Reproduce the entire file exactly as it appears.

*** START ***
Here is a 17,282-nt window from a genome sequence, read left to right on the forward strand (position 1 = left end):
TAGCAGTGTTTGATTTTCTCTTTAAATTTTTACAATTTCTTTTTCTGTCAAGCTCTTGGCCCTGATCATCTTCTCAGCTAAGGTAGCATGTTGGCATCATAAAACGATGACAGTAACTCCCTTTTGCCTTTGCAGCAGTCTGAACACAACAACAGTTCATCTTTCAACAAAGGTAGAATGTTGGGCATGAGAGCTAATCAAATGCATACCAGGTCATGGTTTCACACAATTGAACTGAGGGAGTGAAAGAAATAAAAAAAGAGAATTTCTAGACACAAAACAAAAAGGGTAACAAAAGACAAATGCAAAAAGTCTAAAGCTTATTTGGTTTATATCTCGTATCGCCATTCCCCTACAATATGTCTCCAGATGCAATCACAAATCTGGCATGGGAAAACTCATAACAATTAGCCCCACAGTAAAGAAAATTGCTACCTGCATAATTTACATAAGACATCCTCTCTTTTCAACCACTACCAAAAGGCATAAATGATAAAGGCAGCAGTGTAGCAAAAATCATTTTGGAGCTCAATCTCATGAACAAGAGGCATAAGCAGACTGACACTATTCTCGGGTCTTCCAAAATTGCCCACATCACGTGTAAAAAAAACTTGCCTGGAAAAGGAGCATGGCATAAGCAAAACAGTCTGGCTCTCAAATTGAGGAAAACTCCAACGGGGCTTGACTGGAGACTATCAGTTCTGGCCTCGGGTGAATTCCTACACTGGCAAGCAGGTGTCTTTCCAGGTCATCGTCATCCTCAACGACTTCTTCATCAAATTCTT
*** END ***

Here is a 17,282-nt window from a genome sequence, read left to right on the forward strand (position 1 = left end):
TAGCAGTGTTTGATTTTCTCTTTAAATTTTTACAATTTCTTTTTCTGTCAAGCTCTTGGCCCTGATCATCTTCTCAGCTAAGGTAGCATGTTGGCATCATAAAACGATGACAGTAACTCCCTTTTGCCTTTGCAGCAGTCTGAACACAACAACAGTTCATCTTTCAACAAAGGTAGAATGTTGGGCATGAGAGCTAATCAAATGCATACCAGGTCATGGTTTCACACAATTGAACTGAGGGAGTGAAAGAAATAAAAAAAGAGAATTTCTAGACACAAAACAAAAAGGGTAACAAAAGACAAATGCAAAAAGTCTAAAGCTTATTTGGTTTATATCTCGTATCGCCATTCCCCTACAATATGTCTCCAGATGCAATCACAAATCTGGCATGGGAAAACTCATAACAATTAGCCCCACAGTAAAGAAAATTGCTACCTGCATAATTTACATAAGACATCCTCTCTTTTCAACCACTACCAAAAGGCATAAATGATAAAGGCAGCAGTGTAGCAAAAATCATTTTGGAGCTCAATCTCATGAACAAGAGGCATAAGCAGACTGACACTATTCTCGGGTCTTCCAAAATTGCCCACATCACGTGTAAAAAAAACTTGCCTGGAAAAGGAGCATGGCATAAGCAAAACAGTCTGGCTCTCAAATTGAGGAAAACTCCAACGGGGCTTGACTGGAGACTATCAGTTCTGGCCTCGGGTGAATTCCTACACTGGCAAGCAGGTGTCTTTCCAGGTCATCGTCATCCTCAACGACTTCTTCATCAAATTCTT